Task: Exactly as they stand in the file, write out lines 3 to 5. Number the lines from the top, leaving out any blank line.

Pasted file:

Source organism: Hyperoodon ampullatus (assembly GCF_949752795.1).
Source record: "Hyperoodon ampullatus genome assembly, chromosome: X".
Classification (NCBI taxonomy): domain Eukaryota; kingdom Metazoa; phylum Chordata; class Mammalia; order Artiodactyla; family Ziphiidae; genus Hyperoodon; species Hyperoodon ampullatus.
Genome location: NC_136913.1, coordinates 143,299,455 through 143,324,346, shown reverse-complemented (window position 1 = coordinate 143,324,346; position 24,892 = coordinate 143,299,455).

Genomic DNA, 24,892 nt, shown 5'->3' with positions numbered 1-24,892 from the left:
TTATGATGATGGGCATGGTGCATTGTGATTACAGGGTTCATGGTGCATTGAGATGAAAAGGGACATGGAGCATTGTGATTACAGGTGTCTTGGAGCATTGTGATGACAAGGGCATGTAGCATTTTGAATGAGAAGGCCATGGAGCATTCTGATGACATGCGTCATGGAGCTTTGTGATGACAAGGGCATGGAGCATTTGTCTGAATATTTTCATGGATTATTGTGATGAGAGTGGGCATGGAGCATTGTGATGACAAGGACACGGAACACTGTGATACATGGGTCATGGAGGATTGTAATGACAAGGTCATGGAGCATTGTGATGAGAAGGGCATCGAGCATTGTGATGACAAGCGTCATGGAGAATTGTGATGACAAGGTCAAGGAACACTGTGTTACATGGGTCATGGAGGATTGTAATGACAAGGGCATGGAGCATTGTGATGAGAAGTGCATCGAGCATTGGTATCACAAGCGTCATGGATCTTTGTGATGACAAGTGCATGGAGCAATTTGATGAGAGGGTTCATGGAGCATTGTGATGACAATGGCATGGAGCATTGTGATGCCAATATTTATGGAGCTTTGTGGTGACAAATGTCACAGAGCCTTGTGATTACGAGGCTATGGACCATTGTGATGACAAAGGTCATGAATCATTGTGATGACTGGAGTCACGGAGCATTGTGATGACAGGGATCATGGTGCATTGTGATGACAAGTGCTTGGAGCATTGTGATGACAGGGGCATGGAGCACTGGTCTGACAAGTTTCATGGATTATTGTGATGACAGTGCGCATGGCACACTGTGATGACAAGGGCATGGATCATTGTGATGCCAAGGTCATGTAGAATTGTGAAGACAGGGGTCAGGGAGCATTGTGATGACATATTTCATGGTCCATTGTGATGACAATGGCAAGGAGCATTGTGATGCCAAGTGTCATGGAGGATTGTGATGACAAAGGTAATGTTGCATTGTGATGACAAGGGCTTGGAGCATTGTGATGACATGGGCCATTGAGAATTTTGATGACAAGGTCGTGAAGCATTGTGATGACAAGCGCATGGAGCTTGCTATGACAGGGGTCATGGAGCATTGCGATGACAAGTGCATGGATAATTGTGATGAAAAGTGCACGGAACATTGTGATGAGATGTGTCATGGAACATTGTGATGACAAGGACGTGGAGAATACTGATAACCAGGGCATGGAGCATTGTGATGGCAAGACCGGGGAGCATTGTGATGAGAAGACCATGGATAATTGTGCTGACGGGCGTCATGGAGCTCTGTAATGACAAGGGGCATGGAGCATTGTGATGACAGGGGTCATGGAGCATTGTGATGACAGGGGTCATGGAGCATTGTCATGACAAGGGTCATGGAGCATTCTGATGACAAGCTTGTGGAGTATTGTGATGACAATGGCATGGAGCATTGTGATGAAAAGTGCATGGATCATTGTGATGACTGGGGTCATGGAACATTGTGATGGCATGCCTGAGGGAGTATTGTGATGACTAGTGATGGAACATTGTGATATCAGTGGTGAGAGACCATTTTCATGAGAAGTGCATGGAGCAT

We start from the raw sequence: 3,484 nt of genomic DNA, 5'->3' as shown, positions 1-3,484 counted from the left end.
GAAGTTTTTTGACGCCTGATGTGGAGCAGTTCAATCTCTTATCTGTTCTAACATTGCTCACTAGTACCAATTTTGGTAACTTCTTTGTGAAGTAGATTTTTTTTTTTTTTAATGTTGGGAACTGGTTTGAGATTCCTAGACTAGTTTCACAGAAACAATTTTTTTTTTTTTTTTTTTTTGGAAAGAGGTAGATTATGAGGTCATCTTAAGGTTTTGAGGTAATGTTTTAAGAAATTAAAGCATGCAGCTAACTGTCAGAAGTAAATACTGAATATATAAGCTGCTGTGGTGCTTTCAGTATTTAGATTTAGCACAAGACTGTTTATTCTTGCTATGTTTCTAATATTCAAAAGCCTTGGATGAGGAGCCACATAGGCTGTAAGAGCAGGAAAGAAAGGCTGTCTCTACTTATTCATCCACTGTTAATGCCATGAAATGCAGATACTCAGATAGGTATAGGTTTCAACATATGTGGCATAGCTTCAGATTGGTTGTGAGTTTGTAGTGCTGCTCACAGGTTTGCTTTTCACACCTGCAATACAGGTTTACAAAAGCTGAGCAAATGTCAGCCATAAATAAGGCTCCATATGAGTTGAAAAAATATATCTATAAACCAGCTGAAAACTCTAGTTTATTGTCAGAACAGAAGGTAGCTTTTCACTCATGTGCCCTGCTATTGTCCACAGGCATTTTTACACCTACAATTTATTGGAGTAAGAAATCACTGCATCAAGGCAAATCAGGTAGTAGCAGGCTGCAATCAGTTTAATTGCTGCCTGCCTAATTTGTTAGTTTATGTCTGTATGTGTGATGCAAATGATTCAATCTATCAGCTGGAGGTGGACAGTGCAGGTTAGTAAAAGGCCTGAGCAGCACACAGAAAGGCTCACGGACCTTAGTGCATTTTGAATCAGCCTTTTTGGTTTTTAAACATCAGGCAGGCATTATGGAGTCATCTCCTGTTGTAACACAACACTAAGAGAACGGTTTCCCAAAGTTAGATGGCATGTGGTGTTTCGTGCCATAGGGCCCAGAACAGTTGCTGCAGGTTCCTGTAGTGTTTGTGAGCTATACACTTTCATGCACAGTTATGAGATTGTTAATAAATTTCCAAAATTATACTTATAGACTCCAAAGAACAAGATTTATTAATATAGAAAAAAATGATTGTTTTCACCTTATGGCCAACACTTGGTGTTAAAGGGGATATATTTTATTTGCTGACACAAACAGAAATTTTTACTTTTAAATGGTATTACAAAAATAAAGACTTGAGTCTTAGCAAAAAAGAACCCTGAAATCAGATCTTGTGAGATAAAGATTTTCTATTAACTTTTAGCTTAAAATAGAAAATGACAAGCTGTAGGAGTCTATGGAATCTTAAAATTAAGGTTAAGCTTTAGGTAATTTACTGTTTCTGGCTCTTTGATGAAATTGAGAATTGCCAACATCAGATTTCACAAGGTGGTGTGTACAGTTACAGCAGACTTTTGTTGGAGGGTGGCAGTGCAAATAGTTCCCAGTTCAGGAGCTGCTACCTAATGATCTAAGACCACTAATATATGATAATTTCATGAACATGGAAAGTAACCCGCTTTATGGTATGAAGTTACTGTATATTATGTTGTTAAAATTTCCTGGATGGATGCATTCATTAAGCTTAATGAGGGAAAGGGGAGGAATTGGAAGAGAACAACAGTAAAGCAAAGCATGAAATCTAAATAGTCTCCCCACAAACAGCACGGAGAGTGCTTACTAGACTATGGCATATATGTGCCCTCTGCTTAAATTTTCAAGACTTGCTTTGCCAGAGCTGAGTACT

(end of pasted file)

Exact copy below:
Classification (NCBI taxonomy): domain Eukaryota; kingdom Metazoa; phylum Chordata; class Mammalia; order Artiodactyla; family Ziphiidae; genus Hyperoodon; species Hyperoodon ampullatus.
Genome location: NC_136913.1, coordinates 143,299,455 through 143,324,346, shown reverse-complemented (window position 1 = coordinate 143,324,346; position 24,892 = coordinate 143,299,455).

Genomic DNA, 24,892 nt, shown 5'->3' with positions numbered 1-24,892 from the left: